Tuesday, February 6, 2007

New jails: Is there a need?

The following are excerpts from a Miami Herald article dated February 5, 2007, along with corrections and clarifications regarding the reporting in the story.

"...County commissioners approved $62 million last year to build a 1,000-bed jail in Pompano Beach. When it opens in 2009, it will be the county's third new lockup in less than a decade."

CORRECTION: In fact, the County Commission had budgeted $72 million dollars for the jail construction when the Broward Sheriff's Office offered to manage the project and have the jail built for less money. The Broward Sheriff's Office is not typically involved in the planning and construction of county buildings such as jails, but in this case, BSO is handling the construction for $62 million, saving the county and taxpayers an anticipated $10 million.

"...Critics say new jails don't actually improve public safety."

CORRECTION: Jails are not intended to improve public safety. They are intended to house individuals that the courts or laws require be removed from the general population. Improving public safety is accomplished through a combination of BSO's aggresive law enforcement together with other rehabilitative programs. The Broward Sheriff's Office runs many programs that are responsible for keeping thousands of people who benefit from the help out of jail.

"...The new, 1,000-bed jail will cost $62 million to build, or $62,000 per bed -- nearly double the last jail built, which opened in 2004, costing $36,600 per bed. The jails will be about the same size and layout."

CORRECTION: Building costs have risen significantly since the construction of the last facility. In fact, according to research by the Association of General Contractors of America, "...the cost of materials was flat in 2001, rose moderately in 2002 and 2003, then shot up by 10.1 percent in 2004. In 2005, that index climbed slightly more than the overall PPI [producer price index], 6.1 percent vs. 5.4 percent. In the [first three months of 2006] the construction materials PPI has risen a steep 2.5 percent....".

"...Broward County commissioners turned over the task of planning the new jail to Jenne, who will control which firms get the jail's construction and service contracts....Unlike local cities, whose elected officers must vote to award contracts to vendors at public meeting, the sheriff is the sole decision-maker who awards BSO contracts."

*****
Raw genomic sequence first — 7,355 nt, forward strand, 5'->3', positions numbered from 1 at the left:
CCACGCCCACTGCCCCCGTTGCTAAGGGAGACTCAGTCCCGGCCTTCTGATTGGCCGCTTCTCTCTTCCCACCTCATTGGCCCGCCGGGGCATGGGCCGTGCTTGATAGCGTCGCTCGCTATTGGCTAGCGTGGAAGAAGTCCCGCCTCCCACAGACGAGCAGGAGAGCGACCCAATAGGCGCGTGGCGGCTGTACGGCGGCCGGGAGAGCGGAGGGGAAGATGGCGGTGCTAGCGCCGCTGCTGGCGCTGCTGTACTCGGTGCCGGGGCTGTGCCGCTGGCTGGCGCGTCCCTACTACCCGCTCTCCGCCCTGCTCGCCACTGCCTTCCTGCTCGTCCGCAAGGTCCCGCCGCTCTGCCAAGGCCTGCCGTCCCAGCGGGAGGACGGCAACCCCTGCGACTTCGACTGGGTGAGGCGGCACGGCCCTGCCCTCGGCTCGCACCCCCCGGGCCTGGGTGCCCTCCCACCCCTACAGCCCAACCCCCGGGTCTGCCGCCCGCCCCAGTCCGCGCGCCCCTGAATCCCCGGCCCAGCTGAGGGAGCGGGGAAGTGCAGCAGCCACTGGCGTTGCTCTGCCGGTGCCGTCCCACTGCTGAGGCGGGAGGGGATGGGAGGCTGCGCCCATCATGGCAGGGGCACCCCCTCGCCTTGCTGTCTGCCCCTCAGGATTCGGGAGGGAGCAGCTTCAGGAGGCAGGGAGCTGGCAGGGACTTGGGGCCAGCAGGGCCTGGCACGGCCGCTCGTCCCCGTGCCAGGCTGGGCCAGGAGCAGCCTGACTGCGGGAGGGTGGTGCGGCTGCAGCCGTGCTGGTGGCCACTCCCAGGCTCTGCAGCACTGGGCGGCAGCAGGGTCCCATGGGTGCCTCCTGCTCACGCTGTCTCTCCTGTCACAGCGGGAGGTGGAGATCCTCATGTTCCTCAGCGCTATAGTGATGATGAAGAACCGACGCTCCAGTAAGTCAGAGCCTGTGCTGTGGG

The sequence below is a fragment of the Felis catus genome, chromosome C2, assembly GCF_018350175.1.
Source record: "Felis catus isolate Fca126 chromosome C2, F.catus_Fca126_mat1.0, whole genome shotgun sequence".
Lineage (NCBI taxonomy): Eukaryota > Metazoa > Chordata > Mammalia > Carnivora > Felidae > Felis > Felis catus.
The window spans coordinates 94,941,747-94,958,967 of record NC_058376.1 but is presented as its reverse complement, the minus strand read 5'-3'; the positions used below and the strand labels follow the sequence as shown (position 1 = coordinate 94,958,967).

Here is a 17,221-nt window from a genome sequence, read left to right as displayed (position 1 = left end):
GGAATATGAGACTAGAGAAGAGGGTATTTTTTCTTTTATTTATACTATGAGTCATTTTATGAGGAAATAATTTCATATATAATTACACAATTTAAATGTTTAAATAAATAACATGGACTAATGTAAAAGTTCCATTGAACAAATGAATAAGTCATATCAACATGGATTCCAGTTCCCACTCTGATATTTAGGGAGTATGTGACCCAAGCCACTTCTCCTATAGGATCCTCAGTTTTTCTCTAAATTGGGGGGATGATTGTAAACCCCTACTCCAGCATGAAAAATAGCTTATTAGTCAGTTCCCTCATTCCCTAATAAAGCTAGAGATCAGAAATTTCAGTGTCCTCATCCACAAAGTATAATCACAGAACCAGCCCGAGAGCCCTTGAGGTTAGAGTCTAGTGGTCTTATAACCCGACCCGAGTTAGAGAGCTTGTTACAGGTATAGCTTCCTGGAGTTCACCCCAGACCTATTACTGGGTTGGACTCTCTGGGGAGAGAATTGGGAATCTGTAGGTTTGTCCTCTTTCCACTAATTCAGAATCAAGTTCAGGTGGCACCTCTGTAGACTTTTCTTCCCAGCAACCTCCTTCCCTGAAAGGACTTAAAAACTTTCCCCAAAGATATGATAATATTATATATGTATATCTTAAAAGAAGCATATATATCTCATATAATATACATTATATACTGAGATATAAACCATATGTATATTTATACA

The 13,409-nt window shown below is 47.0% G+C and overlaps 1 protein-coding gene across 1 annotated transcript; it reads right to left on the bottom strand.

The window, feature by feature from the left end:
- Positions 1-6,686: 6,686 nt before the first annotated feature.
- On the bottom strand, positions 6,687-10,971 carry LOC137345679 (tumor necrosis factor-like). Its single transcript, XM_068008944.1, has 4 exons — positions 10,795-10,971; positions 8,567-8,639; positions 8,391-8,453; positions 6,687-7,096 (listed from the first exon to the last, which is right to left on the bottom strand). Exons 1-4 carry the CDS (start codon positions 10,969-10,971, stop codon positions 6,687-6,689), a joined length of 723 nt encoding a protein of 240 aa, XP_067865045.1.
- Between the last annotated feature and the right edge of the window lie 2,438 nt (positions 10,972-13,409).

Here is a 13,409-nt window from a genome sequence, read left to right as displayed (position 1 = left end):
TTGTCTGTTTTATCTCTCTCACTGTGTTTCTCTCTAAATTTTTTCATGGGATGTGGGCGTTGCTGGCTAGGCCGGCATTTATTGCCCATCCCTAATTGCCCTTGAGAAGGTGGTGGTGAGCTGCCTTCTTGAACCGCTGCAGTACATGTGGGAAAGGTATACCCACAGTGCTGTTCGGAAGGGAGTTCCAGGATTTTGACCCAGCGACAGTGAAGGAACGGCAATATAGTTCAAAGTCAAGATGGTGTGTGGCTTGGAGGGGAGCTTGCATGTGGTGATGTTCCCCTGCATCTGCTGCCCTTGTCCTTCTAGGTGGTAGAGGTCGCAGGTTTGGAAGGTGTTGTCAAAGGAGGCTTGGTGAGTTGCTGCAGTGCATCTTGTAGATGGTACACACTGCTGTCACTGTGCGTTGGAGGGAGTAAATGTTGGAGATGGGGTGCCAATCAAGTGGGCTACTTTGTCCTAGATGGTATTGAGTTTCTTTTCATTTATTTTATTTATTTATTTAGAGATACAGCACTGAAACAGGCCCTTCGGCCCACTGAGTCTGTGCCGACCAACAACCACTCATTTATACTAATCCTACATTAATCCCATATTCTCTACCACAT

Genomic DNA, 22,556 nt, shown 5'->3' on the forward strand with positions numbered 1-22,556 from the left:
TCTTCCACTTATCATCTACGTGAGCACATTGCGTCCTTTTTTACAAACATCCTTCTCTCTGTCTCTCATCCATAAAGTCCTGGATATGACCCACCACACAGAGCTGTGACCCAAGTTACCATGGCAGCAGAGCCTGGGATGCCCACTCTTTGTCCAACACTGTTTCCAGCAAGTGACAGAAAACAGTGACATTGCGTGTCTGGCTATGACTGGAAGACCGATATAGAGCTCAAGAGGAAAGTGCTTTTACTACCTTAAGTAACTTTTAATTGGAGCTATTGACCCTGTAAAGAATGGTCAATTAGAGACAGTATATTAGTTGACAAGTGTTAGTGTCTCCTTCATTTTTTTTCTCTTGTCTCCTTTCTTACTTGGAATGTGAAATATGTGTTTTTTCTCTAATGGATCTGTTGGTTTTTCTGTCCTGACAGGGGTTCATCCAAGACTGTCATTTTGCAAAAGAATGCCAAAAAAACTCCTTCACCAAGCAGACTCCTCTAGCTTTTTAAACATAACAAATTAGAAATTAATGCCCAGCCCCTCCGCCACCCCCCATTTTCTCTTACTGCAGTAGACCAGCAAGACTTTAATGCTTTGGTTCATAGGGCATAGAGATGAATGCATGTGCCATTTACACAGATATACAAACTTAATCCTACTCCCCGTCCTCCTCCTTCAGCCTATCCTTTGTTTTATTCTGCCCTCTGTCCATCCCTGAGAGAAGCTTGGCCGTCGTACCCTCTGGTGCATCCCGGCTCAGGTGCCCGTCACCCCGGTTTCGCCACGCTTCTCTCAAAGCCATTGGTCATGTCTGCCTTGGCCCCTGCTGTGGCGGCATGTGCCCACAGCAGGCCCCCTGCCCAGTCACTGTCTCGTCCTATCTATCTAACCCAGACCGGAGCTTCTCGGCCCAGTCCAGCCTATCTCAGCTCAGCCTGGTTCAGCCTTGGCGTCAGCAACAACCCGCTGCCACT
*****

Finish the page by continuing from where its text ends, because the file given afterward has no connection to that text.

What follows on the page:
CORRECTION: The Broward Sheriff's Office process for selecting a contractor involved a three-person panel of experts that did not include Sheriff Ken Jenne. The three individuals independently evaluated and rated each bid submitted. Each potential contractor was evaluated on merits. Sheriff Ken Jenne did not submit any names, nor did he select any members of the panel. The final decision was made entirely by the panel.

"...To manage the jail population, Cloney and others say Broward judiciary and law enforcement must focus on reducing the average length of inmate stay, which is currently around 31 days."

CORRECTION: The Broward Sheriff's Office runs several programs designed to reduce the number of inmates, and the length of inmate stay. There are nearly 1,000 people in BSO's Drug Court Treatment Division. Over 700 individuals are currently in BSO's Day Reporting program. An additional 1,900 are part of BSO's electronic monitoring program. BSO also supervises over 4,000 people in our probation division.

"...The sheriff faced harsh questions about his decision for a $127 million, five-year contract he awarded in 2004 to a Coconut Creek-based inmate healthcare firm. The company, Armor Correctional Health Services, is owned by a major campaign contributor whose lobbyists included a close friend of the sheriff."

CORRECTION: For the reader's information, because of Armor's qualifications and performace, several other large agencies have also contracted for their services, including Hillsboro, Palm Beach, Seminole, Martin, Brevard, Glades and Escambia counties to name a few. Due to its quality of service and reputation, it is currently one of the fastest growing jail healthcare providers in the country. One of their executives was also recently selected to serve in a high-level position in the new administration in Tallehassee.